I have so much to say in the last week, but neither the time nor the energy to say it. My blog has been lonely.
If you have an observer (o) floating motionless in the water and a a dude (d) on a boat going by at 20 kph then the observer sees the dude moving at 20 kph and the dude sees the observer moving at -20 kph. The movement is relative to the field of observation. Thus relativity.
If the dude throws a baseball at 80 kph then he sees it moving away from him at 80 kph. The observer (assuming the ball is thrown in the same direction the boat is moving) sees the ball moving at 100 kph (80 +20). Cool?
But if the dude shines a flashlight, he sees the light moving away from him at the speed of light (1, 080,000,000 kph). The observer sees the light moving away at the speed of light also. NOT the speed of light + 20 kph (1,080,000,020 kph). Nope. Weird right?
This is the theory of special relativity. It is weird and counter-intuitive. For things going very, very fast physics just doesn’t add up… OK – it does still add up, but you’ve got to be ready to have your mind blown. If both the dude and the observer see light moving at the same speed from different points of reference that means that something else is changing when the boat is moving 20 kph away from the observer. For the dude, it must mean that either time is getting shorter or distance is getting longer. That is less time is passing for the dude on the boat than the observer in the water. Wild!
Now if the boat is moving fast enough, this actually starts to get noticeable. If the dude wears a wrist watch and the boat moves away from the observer at near the speed of light for a while and then comes back near the speed of light for a while, when the dude and the observer meet up and compare their watches, the dudes watch will be behind.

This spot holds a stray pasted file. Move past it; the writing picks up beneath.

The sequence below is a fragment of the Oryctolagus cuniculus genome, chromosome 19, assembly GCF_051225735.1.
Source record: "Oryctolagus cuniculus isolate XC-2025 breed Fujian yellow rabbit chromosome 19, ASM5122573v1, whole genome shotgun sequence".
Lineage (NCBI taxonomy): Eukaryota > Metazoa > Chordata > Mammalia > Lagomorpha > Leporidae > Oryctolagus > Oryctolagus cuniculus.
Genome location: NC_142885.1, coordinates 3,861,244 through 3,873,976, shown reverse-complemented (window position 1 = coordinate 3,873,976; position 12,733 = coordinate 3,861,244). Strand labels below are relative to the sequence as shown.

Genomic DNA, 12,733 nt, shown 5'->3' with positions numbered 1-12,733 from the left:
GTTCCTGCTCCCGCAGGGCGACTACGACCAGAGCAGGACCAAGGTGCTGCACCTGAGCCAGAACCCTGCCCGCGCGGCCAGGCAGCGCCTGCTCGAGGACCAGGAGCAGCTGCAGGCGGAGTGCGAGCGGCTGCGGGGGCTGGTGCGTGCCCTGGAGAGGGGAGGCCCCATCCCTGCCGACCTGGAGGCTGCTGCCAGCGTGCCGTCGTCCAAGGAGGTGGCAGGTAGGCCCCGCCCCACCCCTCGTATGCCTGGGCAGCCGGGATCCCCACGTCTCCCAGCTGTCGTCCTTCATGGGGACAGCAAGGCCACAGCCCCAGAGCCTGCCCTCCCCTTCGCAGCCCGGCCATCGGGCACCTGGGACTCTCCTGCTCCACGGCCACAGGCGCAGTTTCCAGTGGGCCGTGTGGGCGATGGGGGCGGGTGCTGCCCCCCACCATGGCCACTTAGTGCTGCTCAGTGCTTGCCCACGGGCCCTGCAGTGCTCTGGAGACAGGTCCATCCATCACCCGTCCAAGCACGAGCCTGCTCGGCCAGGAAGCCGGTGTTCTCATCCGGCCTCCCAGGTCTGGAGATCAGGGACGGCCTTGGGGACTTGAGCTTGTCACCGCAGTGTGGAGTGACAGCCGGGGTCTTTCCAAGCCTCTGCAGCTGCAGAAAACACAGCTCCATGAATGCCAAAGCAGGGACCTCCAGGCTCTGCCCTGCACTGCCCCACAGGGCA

Now the dude absolutely cannot move faster than light. At the speed of light, he would experience no time passing at all. His watch would show the same time he left when he gets back to the observer. And he really, really absolutely can’t move faster then the speed of light or when he got back his watch would show a time earlier than he left and that is just wack-a-doodle. (Meanwhile who knows how long our poor observer has been out there treading water! Poor observer – fortunately, I’ve chosen an observer who is a very good swimmer.)
Now we get to this week, when some scientists say they’ve spotted something going faster than the speed of light. They’ve fired this neutrino and measured how long it takes to get from point A to point B and it shows up some billionths of a second before it should be possible.
It is tempting to say that this changes everything! Modern physics – our understanding of electrodynamics, astronomy, creation, quantum mechanics and a bunch of other stuff is based on relativity. It may be counter-intuitive, but experimentally and logically it is the way things work. Zowie and wowsers! The universe is tilting under our feet!
But, but, more likely what will happen is that they’ll find a mistake. The way the measurement is done will have a small error. Or they’ll have forgotten to take some complication into account in their formulas. When all is figured, the neutrino will go slower than is being measured.
Or, maybe, just maybe, it will turn out to be true. That will be nifty. Not because it invalidates everything that came before, but because now they have to figure out how to explain it without throwing out everything else. When relativity was discovered it “invalidated” Newtonian dynamics. Well, kinda. At normal everyday speeds Newtonian dynamics work just fine. They (the dude, the observer (who is now out of the water with really pruny skin) and some scientists_ just had to concoct some alternative formulas to explain the slow moving digital watches when things are moving really, really fast.
Wouldn’t that be exciting? I think so. Figuring that out would be tres nifty.
I’m hping for that instead of there being an error in measurement. I’m a romantic.
But it might all just be relative. (Sorry, that was cheesy, but I couldn’t resist.)
Note: changed all speeds to kph because the fact I had used miles was just bugging me.